Gates: U.S. Committed to Robust Presence in East Asia

WASHINGTON, June 21, 2011 — The Unit­ed States remains com­mit­ted to main­tain­ing a robust for­ward pres­ence in the East Asian region, Defense Sec­re­tary Robert M. Gates said today.
Gates and Sec­re­tary of State Hillary Rod­ham Clin­ton met with Japan­ese For­eign Min­is­ter Takea­ki Mat­sumo­to and Defense Min­is­ter Toshi­mi Kitaza­wa here for the first U.S.-Japan Secu­ri­ty Con­sul­ta­tive Com­mit­tee Meet­ing held since 2007 .

The meet­ings, infor­mal­ly known as the 2+2 min­is­te­r­i­al, under­score the strength of the U.S.-Japan secu­ri­ty alliance and its role as the cor­ner­stone of sta­bil­i­ty in the region. Dis­cus­sions dur­ing this year’s meet­ing focused on the most crit­i­cal chal­lenges fac­ing the Asia-Pacif­ic region, Gates said. “Those include the denu­cleariza­tion of North Korea, sup­port­ing con­tin­ued progress in Afghanistan, and mar­itime secu­ri­ty,” he said.

Gates said com­mit­tee mem­bers agreed “on a frame­work to trans­fer joint­ly pro­duced mis­sile-defense inter­cep­tors to third par­ties, to deep­en our coop­er­a­tion on human­i­tar­i­an assis­tance and dis­as­ter relief, and to start new ini­tia­tives in space and cyber­se­cu­ri­ty.”

Dis­cus­sions includ­ed the response to the March 11 earth­quake and tsuna­mi that dis­abled Japan’s Fukushi­ma nuclear pow­er plant and left tens of thou­sands of peo­ple dead or miss­ing and hun­dreds of thou­sands home­less.

“The sight of U.S. and Japan­ese forces work­ing side by side to bring aid to the sur­vivors of the earth­quake and tsuna­mi in March demon­strat­ed the high lev­el of inter­op­er­abil­i­ty between the U.S. and Japan­ese forces,” Gates said.

“It also val­i­dat­ed years of invest­ment by both nations in train­ing and capa­bil­i­ties,” he added, ” … [and] demon­strat­ed to a new gen­er­a­tion in both coun­tries the close bonds between our peo­ple and the val­ue of this alliance.”

Dur­ing today’s meet­ing, Kitaza­wa expressed Japan’s “heart­felt grat­i­tude for the very gen­er­ous sup­port giv­en by the Unit­ed States in the after­math of the great east Japan earth­quake and for the kind­ness extend­ed.”

All of Japan is grate­ful for Oper­a­tion Tomodachi, he said, adding, “I believe it will be very impor­tant for us to learn from the expe­ri­ence of the earth­quake and adapt to chang­ing cir­cum­stances.”

Also on the agen­da was the relo­ca­tion of Marine Corps Air Sta­tion Futen­ma in Ginowan city on the island of Oki­nawa.

The Unit­ed States and Japan agreed on realign­ment ini­tia­tives in a May 2006 roadmap doc­u­ment that includ­ed a tar­get year of 2014 to relo­cate the base to the Marine infantry base at Camp Schwab in north­east­ern Oki­nawa.

“The pur­pose of the realign­ment is to main­tain deter­rence and reduce bur­dens on local com­mu­ni­ties,” Mat­sumo­to said. “And the agree­ment this time is to achieve both.” In a doc­u­ment released today, com­mit­tee mem­bers said the relo­ca­tion would not meet the 2014 tar­get and “con­firmed their com­mit­ment to com­plete the above projects at the ear­li­est pos­si­ble date after 2014.”

“The deci­sion announced today on the Futen­ma replace­ment facil­i­ty con­fig­u­ra­tion, along with oth­er ele­ments of the 2006 realign­ment road map, shows we are mak­ing steady progress toward mod­ern­iz­ing U.S. for­ward pres­ence in the region,” Gates said.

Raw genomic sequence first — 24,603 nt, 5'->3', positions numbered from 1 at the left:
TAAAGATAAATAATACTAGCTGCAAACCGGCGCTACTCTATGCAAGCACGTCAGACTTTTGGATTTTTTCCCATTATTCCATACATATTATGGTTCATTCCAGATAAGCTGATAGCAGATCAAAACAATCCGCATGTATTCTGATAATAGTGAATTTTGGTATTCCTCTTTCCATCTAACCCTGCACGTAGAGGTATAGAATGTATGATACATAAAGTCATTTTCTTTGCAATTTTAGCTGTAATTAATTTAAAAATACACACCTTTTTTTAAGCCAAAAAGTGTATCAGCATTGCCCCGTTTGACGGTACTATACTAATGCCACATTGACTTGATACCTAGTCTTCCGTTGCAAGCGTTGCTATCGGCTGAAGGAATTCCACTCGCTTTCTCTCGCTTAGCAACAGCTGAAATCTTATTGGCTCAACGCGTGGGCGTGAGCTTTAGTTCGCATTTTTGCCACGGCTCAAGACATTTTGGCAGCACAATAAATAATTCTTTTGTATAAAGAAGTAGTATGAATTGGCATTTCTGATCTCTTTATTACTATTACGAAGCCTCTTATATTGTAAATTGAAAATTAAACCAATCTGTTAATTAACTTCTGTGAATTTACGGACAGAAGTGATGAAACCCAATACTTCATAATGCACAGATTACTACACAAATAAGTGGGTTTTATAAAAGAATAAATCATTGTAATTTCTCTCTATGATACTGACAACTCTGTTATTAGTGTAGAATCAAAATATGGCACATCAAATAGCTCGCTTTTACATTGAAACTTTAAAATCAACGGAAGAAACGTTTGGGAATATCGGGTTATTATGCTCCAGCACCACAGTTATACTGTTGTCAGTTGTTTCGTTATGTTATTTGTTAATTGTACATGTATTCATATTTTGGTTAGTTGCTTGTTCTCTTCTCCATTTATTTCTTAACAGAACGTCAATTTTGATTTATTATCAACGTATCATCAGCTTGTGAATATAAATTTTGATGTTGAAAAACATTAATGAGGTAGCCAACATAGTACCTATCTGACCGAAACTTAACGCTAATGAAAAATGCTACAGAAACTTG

“It is crit­i­cal,” he added, “that we move for­ward with the relo­ca­tion of Futen­ma and con­struc­tion of facil­i­ties in Guam for the U.S. Marines.”

Doing so, Gates said, will reduce the impact of U.S. pres­ence on local res­i­dents and allow the Unit­ed States “to main­tain capa­bil­i­ties crit­i­cal to the alliance in Japan.” Inter­na­tion­al top­ics dis­cussed at today’s meet­ing includ­ed North Korea, Afghanistan and oth­er glob­al secu­ri­ty issues.

“On North Korea,” Clin­ton said, “we remain com­mit­ted to deter­ring fur­ther provoca­tive behav­iors by North Korea, sup­port­ing a North-South dia­logue, and pro­mot­ing the com­plete and peace­ful denu­cleariza­tion of the Kore­an Penin­su­la.”

Com­mit­tee mem­bers dis­cussed efforts to improve region­al coop­er­a­tion in sev­er­al mul­ti­lat­er­al forums “and through a tri­lat­er­al dia­logue with India,” she added.

Clin­ton said the mem­bers also addressed “joint efforts to advance peace and rec­on­cil­i­a­tion in Afghanistan, ensure Iran’s com­pli­ance with its oblig­a­tions under the Nuclear Non-Pro­lif­er­a­tion Treaty, and bring secu­ri­ty against the pirates to the waters off the Horn of Africa.”

Along with a focus on glob­al issues, Clin­ton said the group “cel­e­brat­ed the mutu­al respect and shared val­ues that have served us so well for the past 50 years.”

As the U.S.-Japan alliance enters its sec­ond half-cen­tu­ry, she added, “It remains indis­pens­able to the peace, secu­ri­ty and eco­nom­ic dynamism of the Asia-Pacif­ic region.”

Gates said one of the most pos­i­tive changes he’s seen dur­ing his time in gov­ern­ment and after becom­ing defense sec­re­tary in late 2006 was an “extra­or­di­nary improve­ment” in U.S.-Japanese rela­tions.

“Those ties have only grown and deep­ened in recent years,” said Gates, who will retire at the end of June.

“I leave this post con­vinced that the future of our alliance is a bright one,” the sec­re­tary added. “It will con­tin­ue to be the cor­ner­stone of peace and pros­per­i­ty in the Asia-Pacif­ic [region].”

U.S. Depart­ment of Defense
Office of the Assis­tant Sec­re­tary of Defense (Pub­lic Affairs)

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